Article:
Today marks 75 years of the National Health Service (NHS), which delivers healthcare to UK residents, free at the point of delivery. Amid adversity, crises and pandemics, the NHS remains a service that protects the rights of the public to healthcare – treating approximately 1.3 million people a day.
The NHS has an impact on all of us at some point in our lives. When it was founded in 1948, it was the first universal health system to be available to all, free at the point of delivery.
From the day it launched, the service relied on staff from across the world – ranging from the Windrush Generation of 1948 to today’s workforce, represented by over 200 nationalities.
The right to health and to healthcare is protected under Article 12 of the United Nations International Covenant on Economic, Social and Cultural Rights (ICESCR).
The right to health is also protected via Article 3 of the European Convention on Human Rights (ECHR) – protection against torture and inhuman or degrading treatment – and the Human Rights Act (HRA).
75 years of protecting the right to healthcare
However, the service has faced adversity throughout the 75 years it has been in operation and continues to face many challenges now: in terms of government cuts, disputes over pay and working conditions and issues of privatisation. According to the NHS, nine in ten people agree that healthcare should be free of charge, and more than four in five agree that care should be available to everyone.
Is the NHS being privatised?
The government has denied that the NHS is being privatised, highlighting on numerous occasions that healthcare on the NHS remains free at the point of use.
However, the Health and Social Care Act of 2012 introduced a network of Clinical Commissioning Groups and required them to put health services out to competitive tender, allowing private sector providers to bid for contracts.
Projections indicate the NHS will need £4bn more to undo real-term hits
Despite NHS funding being 11.1% higher now than in 2019–20, the NHS is, on average, experiencing less budget growth. According to the Institute for Fiscal Studies, the NHS would require around £4bn of additional funding in 2024–25 to undo the remainder of the real-term hits to NHS spending plans.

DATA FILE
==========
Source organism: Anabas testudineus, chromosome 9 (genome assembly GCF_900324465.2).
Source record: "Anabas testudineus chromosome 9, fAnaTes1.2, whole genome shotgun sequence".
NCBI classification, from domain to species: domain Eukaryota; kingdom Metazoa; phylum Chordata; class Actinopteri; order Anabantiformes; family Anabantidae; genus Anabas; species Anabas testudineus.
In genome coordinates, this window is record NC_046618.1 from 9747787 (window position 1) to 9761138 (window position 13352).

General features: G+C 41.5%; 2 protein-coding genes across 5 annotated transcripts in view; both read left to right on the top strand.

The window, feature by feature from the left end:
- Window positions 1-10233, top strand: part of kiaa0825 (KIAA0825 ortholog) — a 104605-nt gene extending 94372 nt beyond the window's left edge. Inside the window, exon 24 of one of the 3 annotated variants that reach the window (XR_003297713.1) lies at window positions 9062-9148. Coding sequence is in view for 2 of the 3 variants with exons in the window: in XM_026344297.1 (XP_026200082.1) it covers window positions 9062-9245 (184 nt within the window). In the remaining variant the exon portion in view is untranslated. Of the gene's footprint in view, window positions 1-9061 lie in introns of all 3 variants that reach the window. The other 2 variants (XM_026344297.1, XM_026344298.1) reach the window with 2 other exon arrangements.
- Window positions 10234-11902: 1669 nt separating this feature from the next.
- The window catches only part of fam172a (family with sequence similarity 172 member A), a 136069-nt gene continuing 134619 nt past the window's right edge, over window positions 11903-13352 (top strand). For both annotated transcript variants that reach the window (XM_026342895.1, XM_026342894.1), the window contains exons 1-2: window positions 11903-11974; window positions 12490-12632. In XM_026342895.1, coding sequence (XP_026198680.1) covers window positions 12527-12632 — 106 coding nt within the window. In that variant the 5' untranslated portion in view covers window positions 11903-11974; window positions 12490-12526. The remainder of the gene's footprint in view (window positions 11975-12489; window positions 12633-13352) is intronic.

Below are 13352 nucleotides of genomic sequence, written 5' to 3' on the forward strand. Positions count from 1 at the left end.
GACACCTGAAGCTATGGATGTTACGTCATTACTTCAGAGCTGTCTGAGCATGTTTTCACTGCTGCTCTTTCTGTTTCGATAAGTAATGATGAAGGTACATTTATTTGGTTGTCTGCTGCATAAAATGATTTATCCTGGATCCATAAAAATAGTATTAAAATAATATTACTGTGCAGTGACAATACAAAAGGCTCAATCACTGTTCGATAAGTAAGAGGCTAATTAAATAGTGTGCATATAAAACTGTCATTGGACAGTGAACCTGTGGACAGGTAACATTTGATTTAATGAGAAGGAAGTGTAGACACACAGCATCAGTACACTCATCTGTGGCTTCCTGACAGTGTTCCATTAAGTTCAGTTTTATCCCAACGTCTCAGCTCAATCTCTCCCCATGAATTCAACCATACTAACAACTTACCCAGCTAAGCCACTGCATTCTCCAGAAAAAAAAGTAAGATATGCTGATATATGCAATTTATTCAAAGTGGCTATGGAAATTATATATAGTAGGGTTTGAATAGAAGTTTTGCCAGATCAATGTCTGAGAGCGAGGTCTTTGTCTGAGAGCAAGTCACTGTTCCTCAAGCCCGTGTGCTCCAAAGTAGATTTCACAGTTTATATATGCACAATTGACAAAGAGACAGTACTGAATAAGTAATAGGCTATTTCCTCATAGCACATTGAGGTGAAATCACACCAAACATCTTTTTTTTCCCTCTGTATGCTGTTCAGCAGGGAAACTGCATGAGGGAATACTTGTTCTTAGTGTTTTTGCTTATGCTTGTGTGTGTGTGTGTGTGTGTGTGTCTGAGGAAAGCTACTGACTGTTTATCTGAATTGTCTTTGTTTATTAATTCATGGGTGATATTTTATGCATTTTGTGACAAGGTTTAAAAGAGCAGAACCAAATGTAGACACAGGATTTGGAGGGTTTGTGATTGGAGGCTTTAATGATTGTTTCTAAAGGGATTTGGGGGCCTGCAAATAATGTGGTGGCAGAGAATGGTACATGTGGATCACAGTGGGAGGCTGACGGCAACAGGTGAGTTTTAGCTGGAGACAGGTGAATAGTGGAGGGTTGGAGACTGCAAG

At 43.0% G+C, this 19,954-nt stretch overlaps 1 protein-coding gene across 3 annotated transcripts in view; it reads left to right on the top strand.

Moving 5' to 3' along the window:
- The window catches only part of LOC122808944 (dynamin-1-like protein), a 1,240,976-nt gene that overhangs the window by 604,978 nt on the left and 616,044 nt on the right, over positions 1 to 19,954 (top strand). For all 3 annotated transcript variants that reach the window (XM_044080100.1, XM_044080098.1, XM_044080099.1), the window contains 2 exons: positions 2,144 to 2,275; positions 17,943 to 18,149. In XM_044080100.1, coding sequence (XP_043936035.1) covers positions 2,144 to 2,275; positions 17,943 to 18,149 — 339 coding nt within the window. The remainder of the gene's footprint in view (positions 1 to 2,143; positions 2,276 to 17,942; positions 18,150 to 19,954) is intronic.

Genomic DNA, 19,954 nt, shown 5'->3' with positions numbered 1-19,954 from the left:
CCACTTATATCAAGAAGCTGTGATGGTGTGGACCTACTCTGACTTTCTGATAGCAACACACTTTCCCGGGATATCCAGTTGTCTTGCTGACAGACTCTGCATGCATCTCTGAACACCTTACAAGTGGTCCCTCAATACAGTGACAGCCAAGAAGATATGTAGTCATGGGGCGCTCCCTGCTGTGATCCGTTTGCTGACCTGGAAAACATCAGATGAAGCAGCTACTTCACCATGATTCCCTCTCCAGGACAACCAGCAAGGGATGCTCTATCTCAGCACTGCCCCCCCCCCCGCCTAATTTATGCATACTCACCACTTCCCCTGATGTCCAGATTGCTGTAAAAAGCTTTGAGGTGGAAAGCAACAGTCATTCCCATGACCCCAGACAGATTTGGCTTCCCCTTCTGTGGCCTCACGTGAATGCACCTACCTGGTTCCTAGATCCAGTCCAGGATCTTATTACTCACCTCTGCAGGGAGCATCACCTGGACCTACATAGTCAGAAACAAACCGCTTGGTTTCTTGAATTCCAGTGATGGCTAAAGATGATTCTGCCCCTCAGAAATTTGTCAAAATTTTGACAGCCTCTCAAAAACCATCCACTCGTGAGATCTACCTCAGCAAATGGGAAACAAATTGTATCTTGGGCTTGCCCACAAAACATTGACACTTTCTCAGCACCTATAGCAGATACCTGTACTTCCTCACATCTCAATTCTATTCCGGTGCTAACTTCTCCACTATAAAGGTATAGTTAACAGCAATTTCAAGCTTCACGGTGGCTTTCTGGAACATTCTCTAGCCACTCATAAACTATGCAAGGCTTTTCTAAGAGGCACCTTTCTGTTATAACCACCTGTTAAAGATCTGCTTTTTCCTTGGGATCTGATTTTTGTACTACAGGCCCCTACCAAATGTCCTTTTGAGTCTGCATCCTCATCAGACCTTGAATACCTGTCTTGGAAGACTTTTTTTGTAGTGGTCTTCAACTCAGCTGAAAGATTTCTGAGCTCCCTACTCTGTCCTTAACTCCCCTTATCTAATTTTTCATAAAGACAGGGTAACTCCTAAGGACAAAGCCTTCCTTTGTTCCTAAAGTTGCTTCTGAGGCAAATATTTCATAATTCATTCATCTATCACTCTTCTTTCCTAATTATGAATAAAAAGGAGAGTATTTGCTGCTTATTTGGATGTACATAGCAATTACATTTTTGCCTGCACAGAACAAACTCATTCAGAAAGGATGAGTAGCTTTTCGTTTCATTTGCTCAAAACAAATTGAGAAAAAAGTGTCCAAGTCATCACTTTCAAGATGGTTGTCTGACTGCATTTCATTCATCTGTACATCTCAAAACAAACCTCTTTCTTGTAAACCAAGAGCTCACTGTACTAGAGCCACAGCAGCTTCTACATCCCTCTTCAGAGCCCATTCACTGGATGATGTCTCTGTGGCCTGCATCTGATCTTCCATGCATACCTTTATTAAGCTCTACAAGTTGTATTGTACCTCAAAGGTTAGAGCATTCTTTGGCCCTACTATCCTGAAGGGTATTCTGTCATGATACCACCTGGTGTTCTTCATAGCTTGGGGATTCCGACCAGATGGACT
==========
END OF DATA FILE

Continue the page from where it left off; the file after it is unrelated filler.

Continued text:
Warnings: “Change must happen for NHS to see its 80th birthday”
Professor Philip Banfield, chair of the British Medical Association, warned ahead of today’s anniversary in an interview with the Guardian that the NHS is so fragile it may not survive to see its 80th birthday.
Banfield stated: “This government has to demonstrate that it is not setting out to destroy the NHS, which it is failing to do at this point in time,” he said. “It is a very common comment that I hear, from both doctors and patients, that this government is consciously running the NHS down. [And] if you run it down far enough, it’s going to lead to destruction.
He continued: “You’ll struggle to find someone [among doctors] on the frontline who thinks otherwise, because that’s what it feels like.”
Banfield also described the funding of the NHS as a ‘conscious political decision’, he stated: “It was a conscious political decision to underfund and undervalue the NHS as a national asset and its staff – not just doctors but [staff] across the board.”
Now, an open letter has been written and has gained over 10,000 signatures, calling on parliamentary spokespersons and MPs not to privatise the NHS. One of those to have signed the letter is Aneira Thomas, the first person to be born through the NHS.
The letter is addressed to: Health Secretary Steve Barclay MP; Shadow Health Secretary Wes Streeting; Liberal Democrat Health Spokesperson Daisy Cooper; SNP Health Spokesperson Martyn Day; Plaid Cymru Health Spokesperson Ben Lake; and DUP Health Spokesperson Jim Shannon.
The letter, penned by the campaign group We Own It, states:
“12 years ago, our NHS was the best healthcare system in the world. But now, our NHS is in crisis, after many years of government cuts. Last year, 120 patients a day died before an ambulance reached them. Millions are waiting over two weeks to see a GP. People are being forced to pay out of their own pocket for operations or suffer while they wait.”
It continues: “The private sector is no solution. Billions have been wasted on failed private Test and Trace. Outsourcing has led to 557 excess deaths. Private hospitals have failed to dent the 7.4 million waiting list. And we know that moving towards a US, two-tier style healthcare system would be even more wasteful, expensive and deadly.”
Since 1948, the NHS has always evolved and adapted to meet the needs of the public. In celebrating today, the NHS stated: “We have to confront the underlying issues behind growing demand, alongside workforce constraints, social care provision, and our changing health needs as a nation.”